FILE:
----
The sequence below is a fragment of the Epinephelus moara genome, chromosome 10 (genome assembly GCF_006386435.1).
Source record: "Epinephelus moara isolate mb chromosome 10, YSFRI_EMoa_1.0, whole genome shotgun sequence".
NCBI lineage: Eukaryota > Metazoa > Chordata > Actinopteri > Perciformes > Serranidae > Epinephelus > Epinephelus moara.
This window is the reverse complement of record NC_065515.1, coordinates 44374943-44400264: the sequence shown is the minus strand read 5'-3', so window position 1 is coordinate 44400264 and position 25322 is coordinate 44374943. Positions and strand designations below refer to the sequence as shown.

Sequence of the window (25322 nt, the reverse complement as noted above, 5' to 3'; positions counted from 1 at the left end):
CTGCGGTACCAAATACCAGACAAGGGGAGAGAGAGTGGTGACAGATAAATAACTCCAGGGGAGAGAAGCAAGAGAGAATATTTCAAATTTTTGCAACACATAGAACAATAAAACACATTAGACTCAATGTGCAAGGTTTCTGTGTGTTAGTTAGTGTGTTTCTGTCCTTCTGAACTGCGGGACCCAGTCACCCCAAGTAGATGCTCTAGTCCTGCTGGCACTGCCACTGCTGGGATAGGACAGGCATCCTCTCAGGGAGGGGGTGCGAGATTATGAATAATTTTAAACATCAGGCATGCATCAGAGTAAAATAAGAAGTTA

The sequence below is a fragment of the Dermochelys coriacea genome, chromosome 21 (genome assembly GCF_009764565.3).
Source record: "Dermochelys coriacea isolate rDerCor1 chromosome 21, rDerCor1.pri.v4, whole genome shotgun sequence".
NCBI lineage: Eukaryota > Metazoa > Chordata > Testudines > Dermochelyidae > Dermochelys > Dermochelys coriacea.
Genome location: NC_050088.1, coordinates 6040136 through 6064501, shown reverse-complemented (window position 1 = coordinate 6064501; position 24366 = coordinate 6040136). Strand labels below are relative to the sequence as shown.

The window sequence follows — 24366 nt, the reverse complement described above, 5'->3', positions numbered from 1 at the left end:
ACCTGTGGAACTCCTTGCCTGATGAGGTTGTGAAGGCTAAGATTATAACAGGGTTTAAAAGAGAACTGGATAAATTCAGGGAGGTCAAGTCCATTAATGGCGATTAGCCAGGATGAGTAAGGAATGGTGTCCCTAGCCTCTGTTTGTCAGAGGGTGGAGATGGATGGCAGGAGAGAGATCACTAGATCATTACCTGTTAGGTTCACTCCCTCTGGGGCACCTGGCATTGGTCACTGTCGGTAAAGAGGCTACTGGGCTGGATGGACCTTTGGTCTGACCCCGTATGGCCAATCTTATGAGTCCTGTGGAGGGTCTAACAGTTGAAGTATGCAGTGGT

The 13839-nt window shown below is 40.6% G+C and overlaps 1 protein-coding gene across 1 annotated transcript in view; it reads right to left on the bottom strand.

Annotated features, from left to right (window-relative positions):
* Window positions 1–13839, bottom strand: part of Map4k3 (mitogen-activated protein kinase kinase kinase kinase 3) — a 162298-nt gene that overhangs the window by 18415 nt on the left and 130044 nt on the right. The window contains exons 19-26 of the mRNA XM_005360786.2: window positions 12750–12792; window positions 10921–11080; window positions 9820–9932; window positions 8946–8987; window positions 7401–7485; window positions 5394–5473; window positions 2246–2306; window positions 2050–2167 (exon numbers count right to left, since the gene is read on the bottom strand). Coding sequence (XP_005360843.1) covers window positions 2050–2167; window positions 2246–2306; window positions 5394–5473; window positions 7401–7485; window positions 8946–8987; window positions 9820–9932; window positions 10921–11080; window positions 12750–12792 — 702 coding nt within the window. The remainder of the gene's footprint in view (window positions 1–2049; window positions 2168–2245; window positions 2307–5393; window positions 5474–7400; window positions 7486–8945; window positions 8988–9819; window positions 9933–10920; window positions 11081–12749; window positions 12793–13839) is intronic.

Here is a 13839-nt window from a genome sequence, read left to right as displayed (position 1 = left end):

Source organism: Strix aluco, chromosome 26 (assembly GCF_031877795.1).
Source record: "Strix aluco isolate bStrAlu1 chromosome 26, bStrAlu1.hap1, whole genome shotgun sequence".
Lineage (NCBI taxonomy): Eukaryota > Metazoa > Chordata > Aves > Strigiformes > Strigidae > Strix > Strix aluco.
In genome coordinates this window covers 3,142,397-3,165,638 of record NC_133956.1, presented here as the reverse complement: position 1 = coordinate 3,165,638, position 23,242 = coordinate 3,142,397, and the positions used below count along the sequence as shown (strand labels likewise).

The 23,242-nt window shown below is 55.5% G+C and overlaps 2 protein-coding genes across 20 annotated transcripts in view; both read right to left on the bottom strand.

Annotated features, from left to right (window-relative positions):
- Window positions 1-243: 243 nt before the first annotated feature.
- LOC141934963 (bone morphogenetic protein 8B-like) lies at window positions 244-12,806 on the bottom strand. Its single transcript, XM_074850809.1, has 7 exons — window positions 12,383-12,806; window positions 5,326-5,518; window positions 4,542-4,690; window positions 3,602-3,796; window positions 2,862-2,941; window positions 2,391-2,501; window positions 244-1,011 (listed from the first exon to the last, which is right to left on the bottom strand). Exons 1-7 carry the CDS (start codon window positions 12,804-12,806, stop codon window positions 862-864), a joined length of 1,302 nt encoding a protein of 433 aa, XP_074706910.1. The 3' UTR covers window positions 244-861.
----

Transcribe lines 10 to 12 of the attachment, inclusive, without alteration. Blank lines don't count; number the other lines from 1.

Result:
Genome location: NC_050088.1, coordinates 6040136 through 6064501, shown reverse-complemented (window position 1 = coordinate 6064501; position 24366 = coordinate 6040136). Strand labels below are relative to the sequence as shown.

The window sequence follows — 24366 nt, the reverse complement described above, 5'->3', positions numbered from 1 at the left end:
ACCTGTGGAACTCCTTGCCTGATGAGGTTGTGAAGGCTAAGATTATAACAGGGTTTAAAAGAGAACTGGATAAATTCAGGGAGGTCAAGTCCATTAATGGCGATTAGCCAGGATGAGTAAGGAATGGTGTCCCTAGCCTCTGTTTGTCAGAGGGTGGAGATGGATGGCAGGAGAGAGATCACTAGATCATTACCTGTTAGGTTCACTCCCTCTGGGGCACCTGGCATTGGTCACTGTCGGTAAAGAGGCTACTGGGCTGGATGGACCTTTGGTCTGACCCCGTATGGCCAATCTTATGAGTCCTGTGGAGGGTCTAACAGTTGAAGTATGCAGTGGT